BYD Electric Bus Goes 202 Miles On a Single Charge in Denmark

MAR 27 2014 BY MARK KANE 14

Dalian, China Places Order For 1,200 BYD Electric Buses

Dalian, China Places Order For 1,200 BYD Electric Buses

BYD breaks its own electric bus record by clocking 325 km (or 202 miles) on public roads in Copenhagen in Denmark.

What’s even more interesting is that the ebus used by bus operator City-Trafik still had several percent of spare energy.

“The 12 metre BYD ebus completed its normal service on Route 12 a week ago, a total distance of 110km (or 68.4 miles) carrying an average of 40 passengers. Then the bus set off along the Ballerup highway – a standard motorway – and further covered a distance of 215km (or 133.6 miles) ending the day with 8% of battery charge remaining, clocking up a total of 325km (202 miles) on a single charge.”

The previous BYD record from its trial in Poland amounted to 310 km on 69% of energy.

Another Chinese electric bus in Denmark was tested separately by Arriva, which did 240 km with some 8% spare energy:

“A second trial of an ebus in Copenhagen with the city’s other operator Arriva produced a no less impressive result. The bus completed an arduous full day of city operation – 150km (or 93 miles) from 06:00 to 16:50, operating fully loaded and with the electric heating system in constant use. The bus was then taken on a 90km (or 56 miles) motorway run and again ended up with a 8% charge remaining, covering a total distance of 240 km (149miles) on a single charge.”

Both vehicles were specially equipped to handle the rigors of the Scandinavian winter. According to BYD, the running cost for electric buses are low in Denmark:

“Operating costs have been low – electricity in Denmark costs 2DKK (€0.27) per kWh at normal prices. This compares with diesel at 9.79DKK (€1.3) per litre.”

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14 Comments on "BYD Electric Bus Goes 202 Miles On a Single Charge in Denmark"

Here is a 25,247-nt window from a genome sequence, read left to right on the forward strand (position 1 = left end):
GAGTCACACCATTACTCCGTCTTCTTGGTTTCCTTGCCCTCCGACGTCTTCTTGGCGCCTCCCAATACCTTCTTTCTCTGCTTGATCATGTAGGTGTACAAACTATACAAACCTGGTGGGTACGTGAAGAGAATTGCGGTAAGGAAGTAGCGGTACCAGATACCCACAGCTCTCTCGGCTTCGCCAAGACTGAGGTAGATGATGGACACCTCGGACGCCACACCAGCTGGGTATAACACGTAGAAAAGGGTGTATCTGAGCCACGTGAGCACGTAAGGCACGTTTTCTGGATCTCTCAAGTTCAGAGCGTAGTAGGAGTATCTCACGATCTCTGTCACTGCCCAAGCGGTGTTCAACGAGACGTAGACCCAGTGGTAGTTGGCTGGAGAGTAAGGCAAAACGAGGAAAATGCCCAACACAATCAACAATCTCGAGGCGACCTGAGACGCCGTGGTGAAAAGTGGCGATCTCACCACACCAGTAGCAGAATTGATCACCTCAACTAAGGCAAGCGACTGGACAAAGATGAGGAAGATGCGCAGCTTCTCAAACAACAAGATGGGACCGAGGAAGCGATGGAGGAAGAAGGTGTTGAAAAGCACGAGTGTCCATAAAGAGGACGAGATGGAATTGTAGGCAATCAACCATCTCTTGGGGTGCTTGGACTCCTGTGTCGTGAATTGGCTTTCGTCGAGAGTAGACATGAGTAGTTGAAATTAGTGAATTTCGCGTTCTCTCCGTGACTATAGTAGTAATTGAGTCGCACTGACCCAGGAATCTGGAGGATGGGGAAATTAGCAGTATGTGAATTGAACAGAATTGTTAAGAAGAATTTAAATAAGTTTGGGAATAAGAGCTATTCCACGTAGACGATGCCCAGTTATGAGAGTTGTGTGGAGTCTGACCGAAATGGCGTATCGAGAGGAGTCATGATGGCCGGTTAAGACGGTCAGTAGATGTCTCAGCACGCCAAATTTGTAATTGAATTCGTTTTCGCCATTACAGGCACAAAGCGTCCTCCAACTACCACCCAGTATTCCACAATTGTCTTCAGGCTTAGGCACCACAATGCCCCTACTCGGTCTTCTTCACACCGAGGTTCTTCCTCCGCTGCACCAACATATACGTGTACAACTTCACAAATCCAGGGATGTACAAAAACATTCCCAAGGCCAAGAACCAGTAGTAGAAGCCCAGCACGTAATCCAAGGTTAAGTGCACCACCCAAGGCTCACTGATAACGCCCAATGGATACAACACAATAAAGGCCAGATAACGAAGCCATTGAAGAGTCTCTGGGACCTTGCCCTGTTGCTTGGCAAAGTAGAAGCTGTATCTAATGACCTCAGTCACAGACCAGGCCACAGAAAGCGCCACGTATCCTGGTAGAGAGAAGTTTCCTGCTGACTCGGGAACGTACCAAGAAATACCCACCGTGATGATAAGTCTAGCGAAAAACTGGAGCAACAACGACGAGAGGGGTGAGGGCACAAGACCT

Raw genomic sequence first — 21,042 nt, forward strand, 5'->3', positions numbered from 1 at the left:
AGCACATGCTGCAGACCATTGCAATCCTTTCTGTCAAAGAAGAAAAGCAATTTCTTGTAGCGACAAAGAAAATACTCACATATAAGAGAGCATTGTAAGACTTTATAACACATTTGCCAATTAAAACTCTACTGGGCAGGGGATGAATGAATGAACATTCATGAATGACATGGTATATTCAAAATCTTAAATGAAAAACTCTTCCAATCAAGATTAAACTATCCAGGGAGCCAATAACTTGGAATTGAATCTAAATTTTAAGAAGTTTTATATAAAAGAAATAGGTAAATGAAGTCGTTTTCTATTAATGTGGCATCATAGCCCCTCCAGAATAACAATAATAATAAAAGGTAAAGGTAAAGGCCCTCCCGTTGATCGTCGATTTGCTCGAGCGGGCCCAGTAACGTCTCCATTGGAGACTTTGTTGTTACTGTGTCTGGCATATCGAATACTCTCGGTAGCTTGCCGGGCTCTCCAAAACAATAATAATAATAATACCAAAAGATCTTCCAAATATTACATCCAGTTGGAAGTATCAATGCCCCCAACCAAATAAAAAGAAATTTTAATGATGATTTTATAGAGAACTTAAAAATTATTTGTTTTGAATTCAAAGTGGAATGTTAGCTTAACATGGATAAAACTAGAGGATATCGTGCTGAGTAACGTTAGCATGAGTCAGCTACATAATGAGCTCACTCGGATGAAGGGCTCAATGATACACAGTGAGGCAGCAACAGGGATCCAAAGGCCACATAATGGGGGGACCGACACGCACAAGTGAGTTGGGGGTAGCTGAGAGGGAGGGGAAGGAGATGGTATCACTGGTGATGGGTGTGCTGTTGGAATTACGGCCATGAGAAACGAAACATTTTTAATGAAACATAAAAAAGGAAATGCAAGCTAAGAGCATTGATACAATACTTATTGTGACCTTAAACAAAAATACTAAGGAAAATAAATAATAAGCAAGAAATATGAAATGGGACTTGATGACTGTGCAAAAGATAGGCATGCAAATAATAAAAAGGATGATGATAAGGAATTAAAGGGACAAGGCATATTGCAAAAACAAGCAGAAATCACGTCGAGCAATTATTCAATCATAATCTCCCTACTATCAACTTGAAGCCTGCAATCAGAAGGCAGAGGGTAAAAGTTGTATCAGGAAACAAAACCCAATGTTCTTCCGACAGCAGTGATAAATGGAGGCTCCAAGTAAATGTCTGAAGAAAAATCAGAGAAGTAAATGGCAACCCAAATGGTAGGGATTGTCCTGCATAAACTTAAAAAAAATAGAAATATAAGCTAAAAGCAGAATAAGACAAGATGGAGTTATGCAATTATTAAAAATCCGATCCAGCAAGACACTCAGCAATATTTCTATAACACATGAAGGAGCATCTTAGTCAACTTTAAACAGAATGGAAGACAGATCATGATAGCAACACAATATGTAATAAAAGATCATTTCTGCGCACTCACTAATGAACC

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Good news!

And Danish electricity is at least 33% pure wind.

And about 56% fossil fuels. But in there defense they have brought it down from 73% fossil fuels during a 6 year period.

They are on their way to get down to the EU average, might even be there when all numbers for 2013 are in.

You seem to consistently forget that nuclear is also fossil and generates waste. If you factor out nuclear, Denmark is very high in the renewables ranking.

And 100% renewable electricity without nuclear is a very, very difficult goal only achievable medium term in exceptional geographical locations due to need of regulating capacity.

Denmark gets this capacity via links to Norway/Swedish hydro. An average European country does not have this much of it, it is not enough for all of Europe.

Perhaps you would explain what uranium is a fossil of?

I’m not sure by what mental process you have arrived at your conclusion that nuclear is a use of fossil fuel, but in any case, it ain’t.

Don’t pick at words. As long as you have to dig it up and it is finite and dirty it is fossil for all purposes except etimology.

First time I’ve ever encountered anyone considering it to be fossil fuel. Etymologi is the only way I could consider it to be fossil fuel, but then a potato would be fossil food too. 🙂 And the PV’s and wind turbines would be considered fossil because of all the fossil parts they contain.

In my world to be considered fossil you need to have organic material in an anaerob environment generally for a long period of time under higher pressure and temperature.

I am taking it back, INCLUDING etimology. The broader semantic field is “dug up”, that it had to be a living thing first is a later partial layer of meaning.

fossil (n.) 1610s, “any thing dug up;” 1650s (adj.) “obtained by digging,” from French fossile (16c.), from Latin fossilis “dug up,” from fossus, past participle of fodere “to dig,” from PIE root *bhedh- “to dig, pierce.”

You seem to consistently forget that energy from the sun is nuclear.
100% renewables without nuclear isn’t an interesting goal in itself when you look at the environment and emissions, it’s mainly some ideologic belief. I don’t mind if countries want 100% renewables and no nuclear but that is no excuse for the pollution that you actually emit.
Denmark are lucky to have neighbors who can supply them with some regulating electricity when needed but most of the work is done by the danes.
But you’re right, I’m being a bit unfair to Denmark. Their numbers just show how far we still have to go.

I am not against nuclear power myself, but I can totally relate to governments who do not want nuclear in their countries due to waste, Fukushima, and Chornobyl.

Without nuclear achieving anything over 50% renewables is very difficult and is a long way off.

But the clue is that the world is still far, far away from these 50% anyway.

I can respect it, even though it rarely rational (but then again there are so many things in life that aren’t rational).
But I also expect responsability taken for their use of fossil fuels and not using it as a poor excuse.

Any idea about how much time it takes to charge it fully?

I vaguely remember 5 hours via two sockets

And how about filling the roof with solar panels…